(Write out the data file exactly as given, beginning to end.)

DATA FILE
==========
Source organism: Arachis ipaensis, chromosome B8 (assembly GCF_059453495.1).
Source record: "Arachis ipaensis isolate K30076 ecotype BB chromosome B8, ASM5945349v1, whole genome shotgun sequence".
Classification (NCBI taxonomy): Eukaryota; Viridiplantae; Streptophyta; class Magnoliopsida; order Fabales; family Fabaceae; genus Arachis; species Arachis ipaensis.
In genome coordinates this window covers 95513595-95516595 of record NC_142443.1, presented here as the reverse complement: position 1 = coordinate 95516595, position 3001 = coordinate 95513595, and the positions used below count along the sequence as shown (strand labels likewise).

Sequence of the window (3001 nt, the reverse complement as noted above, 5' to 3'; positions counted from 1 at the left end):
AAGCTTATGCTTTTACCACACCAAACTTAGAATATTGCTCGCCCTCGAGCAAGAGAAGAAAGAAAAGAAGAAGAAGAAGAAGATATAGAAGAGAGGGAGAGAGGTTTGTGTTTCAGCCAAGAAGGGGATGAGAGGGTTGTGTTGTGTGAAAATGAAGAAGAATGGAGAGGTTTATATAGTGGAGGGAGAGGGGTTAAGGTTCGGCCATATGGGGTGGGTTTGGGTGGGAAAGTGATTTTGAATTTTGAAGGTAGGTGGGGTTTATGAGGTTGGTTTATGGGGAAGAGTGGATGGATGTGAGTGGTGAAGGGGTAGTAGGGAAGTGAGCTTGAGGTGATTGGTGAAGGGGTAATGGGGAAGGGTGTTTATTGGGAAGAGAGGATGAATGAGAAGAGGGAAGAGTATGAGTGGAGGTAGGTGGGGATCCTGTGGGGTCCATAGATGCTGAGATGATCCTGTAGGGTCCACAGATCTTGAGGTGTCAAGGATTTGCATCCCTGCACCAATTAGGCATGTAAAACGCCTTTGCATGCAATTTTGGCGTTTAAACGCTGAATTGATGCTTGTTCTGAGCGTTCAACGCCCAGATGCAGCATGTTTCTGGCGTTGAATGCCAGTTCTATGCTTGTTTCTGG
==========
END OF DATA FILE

Source organism: Arachis ipaensis, chromosome B8 (assembly GCF_059453495.1).
Source record: "Arachis ipaensis isolate K30076 ecotype BB chromosome B8, ASM5945349v1, whole genome shotgun sequence".
Classification (NCBI taxonomy): Eukaryota; Viridiplantae; Streptophyta; class Magnoliopsida; order Fabales; family Fabaceae; genus Arachis; species Arachis ipaensis.
In genome coordinates this window covers 95513595-95516595 of record NC_142443.1, presented here as the reverse complement: position 1 = coordinate 95516595, position 3001 = coordinate 95513595, and the positions used below count along the sequence as shown (strand labels likewise).

Sequence of the window (3001 nt, the reverse complement as noted above, 5' to 3'; positions counted from 1 at the left end):
AAGCTTATGCTTTTACCACACCAAACTTAGAATATTGCTCGCCCTCGAGCAAGAGAAGAAAGAAAAGAAGAAGAAGAAGAAGATATAGAAGAGAGGGAGAGAGGTTTGTGTTTCAGCCAAGAAGGGGATGAGAGGGTTGTGTTGTGTGAAAATGAAGAAGAATGGAGAGGTTTATATAGTGGAGGGAGAGGGGTTAAGGTTCGGCCATATGGGGTGGGTTTGGGTGGGAAAGTGATTTTGAATTTTGAAGGTAGGTGGGGTTTATGAGGTTGGTTTATGGGGAAGAGTGGATGGATGTGAGTGGTGAAGGGGTAGTAGGGAAGTGAGCTTGAGGTGATTGGTGAAGGGGTAATGGGGAAGGGTGTTTATTGGGAAGAGAGGATGAATGAGAAGAGGGAAGAGTATGAGTGGAGGTAGGTGGGGATCCTGTGGGGTCCATAGATGCTGAGATGATCCTGTAGGGTCCACAGATCTTGAGGTGTCAAGGATTTGCATCCCTGCACCAATTAGGCATGTAAAACGCCTTTGCATGCAATTTTGGCGTTTAAACGCTGAATTGATGCTTGTTCTGAGCGTTCAACGCCCAGATGCAGCATGTTTCTGGCGTTGAATGCCAGTTCTATGCTTGTTTCTGG